The resulting situation is one in which patients with diabetes are dependent on two experts, one on each side of a divide, each of whom is responsible for making clinical decisions that require information the other possesses and that affect the decisions the other must make. Even if primary care can restructure itself along the lines of a patient-centered medical home that includes dentists as part of the care team, the challenge remains to design a workflow, along with the information system to support it, that can ensure that both physicians and dentists treating the same patients with diabetes have all the information they need organized correctly at the point of care to make the right clinical decisions.

Health information exchange (HIE) is defined as “the electronic movement of healthcare-related information among organizations according to national standards.”9  HIE facilitates communication between health care providers that use different EHR systems. Currently, the Office of the National Coordinator for Health Information Technology is supporting HIE efforts in 56 states and territories through a cooperative agreement program funded by the 2009 HITECH Act.10  Although the architecture for information exchange varies widely among states, all federally subsidized systems are required to be compatible with a Nation-Wide Health Information Network.11  In addition, in many areas of the country, health care providers are using EHR vendor systems to facilitate the exchange of health information between separate health care facilities based on natural referral patterns.12  The development of a clearly defined business model remains a significant challenge in efforts to establish sustainable systems for HIE.13,14 

Figure 1 shows a model for information flow to support the shared management of patients with conditions requiring co-management between medicine and dentistry. This process can be thought of as a cycle of hand-offs in which a provider (either the physician or the dentist) in one clinical domain goes through a process of clinical evaluation, including gathering and organizing information, followed by ordering tests, treatments, and referrals, before sending the patient to a provider in the other clinical domain.

In an EHR environment, information that is best suited to be organized by the computer includes vital signs, problem lists, medication and allergy lists, and laboratory values, which are entered as structured data. Information that is best entered as text includes history, questions, or nuanced interpretations to another person. HIE provides a mechanism for making both types of information available to providers at the point of care when a patient is seen in the other domain.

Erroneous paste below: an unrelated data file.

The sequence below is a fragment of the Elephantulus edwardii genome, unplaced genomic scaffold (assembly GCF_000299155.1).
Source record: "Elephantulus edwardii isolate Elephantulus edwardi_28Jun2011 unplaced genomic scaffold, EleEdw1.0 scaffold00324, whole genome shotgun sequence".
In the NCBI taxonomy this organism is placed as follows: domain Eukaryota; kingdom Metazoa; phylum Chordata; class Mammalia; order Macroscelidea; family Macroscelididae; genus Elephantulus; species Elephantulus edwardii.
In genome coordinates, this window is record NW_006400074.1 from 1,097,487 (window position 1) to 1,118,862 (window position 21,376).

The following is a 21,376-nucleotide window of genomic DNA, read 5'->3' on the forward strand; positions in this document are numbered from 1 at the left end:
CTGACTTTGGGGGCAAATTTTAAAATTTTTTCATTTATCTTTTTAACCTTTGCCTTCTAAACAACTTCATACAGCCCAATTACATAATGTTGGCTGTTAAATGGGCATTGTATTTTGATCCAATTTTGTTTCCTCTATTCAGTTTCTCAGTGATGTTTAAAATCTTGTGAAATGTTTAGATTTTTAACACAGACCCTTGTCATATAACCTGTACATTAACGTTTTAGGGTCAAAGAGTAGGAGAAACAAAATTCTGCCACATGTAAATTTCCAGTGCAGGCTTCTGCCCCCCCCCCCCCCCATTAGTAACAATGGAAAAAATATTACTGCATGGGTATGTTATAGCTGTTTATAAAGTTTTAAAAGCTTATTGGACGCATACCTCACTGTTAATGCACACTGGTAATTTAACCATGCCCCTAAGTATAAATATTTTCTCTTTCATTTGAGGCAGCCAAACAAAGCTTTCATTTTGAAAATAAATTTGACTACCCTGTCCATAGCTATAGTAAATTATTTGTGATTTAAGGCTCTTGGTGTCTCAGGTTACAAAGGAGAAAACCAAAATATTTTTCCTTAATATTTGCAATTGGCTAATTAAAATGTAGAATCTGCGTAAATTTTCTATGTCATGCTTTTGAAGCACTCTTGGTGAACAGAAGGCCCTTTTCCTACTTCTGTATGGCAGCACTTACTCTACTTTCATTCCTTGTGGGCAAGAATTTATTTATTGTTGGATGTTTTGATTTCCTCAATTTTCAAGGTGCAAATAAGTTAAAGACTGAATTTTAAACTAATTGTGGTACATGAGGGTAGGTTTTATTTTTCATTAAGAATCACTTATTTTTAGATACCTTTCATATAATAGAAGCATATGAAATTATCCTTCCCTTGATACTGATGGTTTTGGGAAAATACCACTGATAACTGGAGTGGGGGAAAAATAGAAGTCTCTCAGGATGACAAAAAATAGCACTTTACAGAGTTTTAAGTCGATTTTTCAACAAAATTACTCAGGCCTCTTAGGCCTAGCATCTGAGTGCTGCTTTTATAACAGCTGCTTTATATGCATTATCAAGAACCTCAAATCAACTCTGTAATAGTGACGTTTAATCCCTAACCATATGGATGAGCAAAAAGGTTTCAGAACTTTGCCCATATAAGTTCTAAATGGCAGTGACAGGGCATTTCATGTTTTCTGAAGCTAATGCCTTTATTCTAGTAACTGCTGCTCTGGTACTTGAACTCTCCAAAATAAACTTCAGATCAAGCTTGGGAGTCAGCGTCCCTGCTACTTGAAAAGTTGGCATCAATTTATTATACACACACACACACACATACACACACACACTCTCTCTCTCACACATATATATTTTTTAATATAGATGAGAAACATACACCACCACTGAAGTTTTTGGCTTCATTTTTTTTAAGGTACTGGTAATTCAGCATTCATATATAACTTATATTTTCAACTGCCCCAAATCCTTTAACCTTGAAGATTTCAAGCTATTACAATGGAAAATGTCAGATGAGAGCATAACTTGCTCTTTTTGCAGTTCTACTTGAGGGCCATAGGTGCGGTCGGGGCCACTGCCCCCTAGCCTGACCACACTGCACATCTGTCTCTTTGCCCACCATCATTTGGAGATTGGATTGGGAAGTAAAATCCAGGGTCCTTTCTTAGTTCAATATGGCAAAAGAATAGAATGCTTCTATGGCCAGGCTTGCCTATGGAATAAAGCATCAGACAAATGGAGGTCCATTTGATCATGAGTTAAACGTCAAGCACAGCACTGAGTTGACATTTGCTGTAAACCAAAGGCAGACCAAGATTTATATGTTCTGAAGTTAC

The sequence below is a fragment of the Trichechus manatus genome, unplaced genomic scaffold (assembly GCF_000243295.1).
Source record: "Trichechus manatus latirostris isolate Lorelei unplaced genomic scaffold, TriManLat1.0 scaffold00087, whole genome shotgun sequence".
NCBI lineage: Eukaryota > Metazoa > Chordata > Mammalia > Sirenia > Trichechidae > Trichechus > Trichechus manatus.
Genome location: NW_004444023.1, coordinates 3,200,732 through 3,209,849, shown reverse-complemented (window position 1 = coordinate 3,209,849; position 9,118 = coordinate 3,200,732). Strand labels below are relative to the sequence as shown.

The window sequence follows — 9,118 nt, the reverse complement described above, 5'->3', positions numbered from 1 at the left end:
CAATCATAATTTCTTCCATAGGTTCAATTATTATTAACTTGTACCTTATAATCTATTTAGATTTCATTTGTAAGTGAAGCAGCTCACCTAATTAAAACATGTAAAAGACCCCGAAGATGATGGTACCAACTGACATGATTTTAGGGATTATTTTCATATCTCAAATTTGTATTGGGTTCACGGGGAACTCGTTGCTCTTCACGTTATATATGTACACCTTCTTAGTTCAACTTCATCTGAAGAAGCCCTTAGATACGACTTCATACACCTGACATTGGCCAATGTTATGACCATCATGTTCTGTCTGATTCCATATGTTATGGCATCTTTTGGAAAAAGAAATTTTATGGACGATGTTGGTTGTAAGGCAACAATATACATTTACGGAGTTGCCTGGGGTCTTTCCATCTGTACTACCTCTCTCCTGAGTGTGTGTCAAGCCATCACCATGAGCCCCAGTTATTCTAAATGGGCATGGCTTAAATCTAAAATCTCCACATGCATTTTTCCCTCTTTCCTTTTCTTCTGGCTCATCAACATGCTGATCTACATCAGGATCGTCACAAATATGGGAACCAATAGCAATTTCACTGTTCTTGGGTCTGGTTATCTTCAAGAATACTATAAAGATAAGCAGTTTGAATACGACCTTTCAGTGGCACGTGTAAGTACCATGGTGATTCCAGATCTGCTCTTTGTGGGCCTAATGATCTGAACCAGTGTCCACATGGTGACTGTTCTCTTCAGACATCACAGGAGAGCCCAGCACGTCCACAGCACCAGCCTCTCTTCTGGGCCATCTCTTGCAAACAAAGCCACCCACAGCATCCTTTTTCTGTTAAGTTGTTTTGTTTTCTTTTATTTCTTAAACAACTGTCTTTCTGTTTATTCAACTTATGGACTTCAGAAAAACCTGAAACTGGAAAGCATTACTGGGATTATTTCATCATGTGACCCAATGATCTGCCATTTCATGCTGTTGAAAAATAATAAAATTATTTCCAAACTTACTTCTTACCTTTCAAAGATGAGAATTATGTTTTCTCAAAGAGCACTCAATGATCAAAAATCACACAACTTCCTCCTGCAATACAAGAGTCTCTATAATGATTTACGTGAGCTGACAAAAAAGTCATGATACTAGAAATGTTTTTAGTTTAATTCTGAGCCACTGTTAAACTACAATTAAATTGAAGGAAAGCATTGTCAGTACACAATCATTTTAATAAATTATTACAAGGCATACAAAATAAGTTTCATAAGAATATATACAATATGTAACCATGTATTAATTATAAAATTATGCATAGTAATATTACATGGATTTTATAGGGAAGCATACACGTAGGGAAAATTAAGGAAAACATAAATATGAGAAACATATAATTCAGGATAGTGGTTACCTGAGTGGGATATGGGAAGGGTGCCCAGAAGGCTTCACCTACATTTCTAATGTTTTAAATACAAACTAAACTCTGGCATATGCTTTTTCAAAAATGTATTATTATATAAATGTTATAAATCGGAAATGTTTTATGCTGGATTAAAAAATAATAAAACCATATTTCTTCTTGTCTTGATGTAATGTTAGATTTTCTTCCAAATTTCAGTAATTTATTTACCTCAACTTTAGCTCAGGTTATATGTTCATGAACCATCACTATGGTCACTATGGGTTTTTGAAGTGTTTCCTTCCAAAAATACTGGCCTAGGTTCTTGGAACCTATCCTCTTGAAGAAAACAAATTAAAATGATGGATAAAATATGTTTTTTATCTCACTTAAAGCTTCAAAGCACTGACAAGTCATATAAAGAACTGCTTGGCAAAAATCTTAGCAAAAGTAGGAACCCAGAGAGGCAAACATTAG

The provider to whom the patient is referred will gather any additional information needed to clarify a diagnosis and provide treatment. This will initiate a similar decision-support prompt to ensure that key information is transmitted via the HIE back to the referring provider. The patient is guided back across the professional barrier to be further managed by the first provider. For co-managed chronic conditions such as diabetes with periodontal disease, there is no limit to the number of times a patient may go back and forth across the professional barrier.

Information exchange is an essential part of the process of care coordination, which is designed to facilitate referrals, provide care management for high-risk patients, integrate care across multiple specialties, track patients to ensure that they are receiving necessary services, and communicate results of consultations to patients and their families.15  One major benefit of HIE is that it allows providers on both sides of the referral process to monitor patients' progression; if patients become lost or fail to follow through on recommended actions, referring providers can be alerted. Several major steps must be taken if such an effort is to be successful. First, there must be an organizational agreement between the physician and the dentist that includes a defined set of information to be shared through HIE, so expectations for the referral process are aligned. In single-provider office settings, the organizational agreement can be negotiated directly between the providers. For larger offices or institutional settings, the medical and the dental organizations each appoint a representative to negotiate agreements that will include clinical parameters for referrals; relevant clinical data, including tests results; and a timeframe for communication between both sides of the referral process.